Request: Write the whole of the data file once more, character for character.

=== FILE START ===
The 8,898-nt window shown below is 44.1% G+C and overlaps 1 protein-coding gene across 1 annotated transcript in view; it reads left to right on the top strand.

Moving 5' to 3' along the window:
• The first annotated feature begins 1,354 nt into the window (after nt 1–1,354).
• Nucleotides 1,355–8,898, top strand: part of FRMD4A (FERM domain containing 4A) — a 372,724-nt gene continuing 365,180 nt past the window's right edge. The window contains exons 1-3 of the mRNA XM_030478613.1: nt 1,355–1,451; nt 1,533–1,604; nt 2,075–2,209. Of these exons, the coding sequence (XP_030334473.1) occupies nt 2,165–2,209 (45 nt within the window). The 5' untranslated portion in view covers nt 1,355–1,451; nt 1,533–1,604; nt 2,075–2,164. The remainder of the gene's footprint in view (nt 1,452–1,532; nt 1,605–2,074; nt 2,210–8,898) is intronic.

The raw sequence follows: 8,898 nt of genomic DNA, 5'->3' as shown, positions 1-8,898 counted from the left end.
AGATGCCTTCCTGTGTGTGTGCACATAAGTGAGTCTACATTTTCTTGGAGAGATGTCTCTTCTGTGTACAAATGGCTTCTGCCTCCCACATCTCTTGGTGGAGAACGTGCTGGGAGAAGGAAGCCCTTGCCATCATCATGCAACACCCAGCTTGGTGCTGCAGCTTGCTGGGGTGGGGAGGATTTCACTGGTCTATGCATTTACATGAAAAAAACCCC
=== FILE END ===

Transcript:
The 8,898-nt window shown below is 44.1% G+C and overlaps 1 protein-coding gene across 1 annotated transcript in view; it reads left to right on the top strand.

Moving 5' to 3' along the window:
• The first annotated feature begins 1,354 nt into the window (after nt 1–1,354).
• Nucleotides 1,355–8,898, top strand: part of FRMD4A (FERM domain containing 4A) — a 372,724-nt gene continuing 365,180 nt past the window's right edge. The window contains exons 1-3 of the mRNA XM_030478613.1: nt 1,355–1,451; nt 1,533–1,604; nt 2,075–2,209. Of these exons, the coding sequence (XP_030334473.1) occupies nt 2,165–2,209 (45 nt within the window). The 5' untranslated portion in view covers nt 1,355–1,451; nt 1,533–1,604; nt 2,075–2,164. The remainder of the gene's footprint in view (nt 1,452–1,532; nt 1,605–2,074; nt 2,210–8,898) is intronic.

The raw sequence follows: 8,898 nt of genomic DNA, 5'->3' as shown, positions 1-8,898 counted from the left end.
AGATGCCTTCCTGTGTGTGTGCACATAAGTGAGTCTACATTTTCTTGGAGAGATGTCTCTTCTGTGTACAAATGGCTTCTGCCTCCCACATCTCTTGGTGGAGAACGTGCTGGGAGAAGGAAGCCCTTGCCATCATCATGCAACACCCAGCTTGGTGCTGCAGCTTGCTGGGGTGGGGAGGATTTCACTGGTCTATGCATTTACATGAAAAAAACCCC